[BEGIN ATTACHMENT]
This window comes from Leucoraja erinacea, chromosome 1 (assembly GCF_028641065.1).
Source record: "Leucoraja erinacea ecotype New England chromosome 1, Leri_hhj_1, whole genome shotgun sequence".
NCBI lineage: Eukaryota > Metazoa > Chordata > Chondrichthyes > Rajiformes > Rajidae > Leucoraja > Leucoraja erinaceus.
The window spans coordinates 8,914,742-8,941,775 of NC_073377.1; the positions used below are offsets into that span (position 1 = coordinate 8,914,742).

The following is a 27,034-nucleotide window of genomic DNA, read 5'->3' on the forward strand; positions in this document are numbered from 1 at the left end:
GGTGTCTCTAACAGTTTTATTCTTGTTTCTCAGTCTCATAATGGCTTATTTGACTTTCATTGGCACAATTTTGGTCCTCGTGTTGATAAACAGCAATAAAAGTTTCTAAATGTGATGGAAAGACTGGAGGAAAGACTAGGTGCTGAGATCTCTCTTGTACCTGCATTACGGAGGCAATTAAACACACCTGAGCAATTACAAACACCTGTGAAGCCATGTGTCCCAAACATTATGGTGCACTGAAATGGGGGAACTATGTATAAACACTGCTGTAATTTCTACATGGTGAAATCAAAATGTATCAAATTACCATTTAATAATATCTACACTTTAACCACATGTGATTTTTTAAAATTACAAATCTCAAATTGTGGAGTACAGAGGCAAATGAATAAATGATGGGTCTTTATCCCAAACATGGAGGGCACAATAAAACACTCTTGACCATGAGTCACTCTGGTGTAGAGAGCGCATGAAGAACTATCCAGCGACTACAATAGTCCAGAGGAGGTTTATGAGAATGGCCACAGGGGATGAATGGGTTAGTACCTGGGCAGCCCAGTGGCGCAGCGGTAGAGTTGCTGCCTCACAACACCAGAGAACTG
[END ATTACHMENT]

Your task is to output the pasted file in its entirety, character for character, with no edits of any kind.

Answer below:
This window comes from Leucoraja erinacea, chromosome 1 (assembly GCF_028641065.1).
Source record: "Leucoraja erinacea ecotype New England chromosome 1, Leri_hhj_1, whole genome shotgun sequence".
NCBI lineage: Eukaryota > Metazoa > Chordata > Chondrichthyes > Rajiformes > Rajidae > Leucoraja > Leucoraja erinaceus.
The window spans coordinates 8,914,742-8,941,775 of NC_073377.1; the positions used below are offsets into that span (position 1 = coordinate 8,914,742).

The following is a 27,034-nucleotide window of genomic DNA, read 5'->3' on the forward strand; positions in this document are numbered from 1 at the left end:
GGTGTCTCTAACAGTTTTATTCTTGTTTCTCAGTCTCATAATGGCTTATTTGACTTTCATTGGCACAATTTTGGTCCTCGTGTTGATAAACAGCAATAAAAGTTTCTAAATGTGATGGAAAGACTGGAGGAAAGACTAGGTGCTGAGATCTCTCTTGTACCTGCATTACGGAGGCAATTAAACACACCTGAGCAATTACAAACACCTGTGAAGCCATGTGTCCCAAACATTATGGTGCACTGAAATGGGGGAACTATGTATAAACACTGCTGTAATTTCTACATGGTGAAATCAAAATGTATCAAATTACCATTTAATAATATCTACACTTTAACCACATGTGATTTTTTAAAATTACAAATCTCAAATTGTGGAGTACAGAGGCAAATGAATAAATGATGGGTCTTTATCCCAAACATGGAGGGCACAATAAAACACTCTTGACCATGAGTCACTCTGGTGTAGAGAGCGCATGAAGAACTATCCAGCGACTACAATAGTCCAGAGGAGGTTTATGAGAATGGCCACAGGGGATGAATGGGTTAGTACCTGGGCAGCCCAGTGGCGCAGCGGTAGAGTTGCTGCCTCACAACACCAGAGAACTG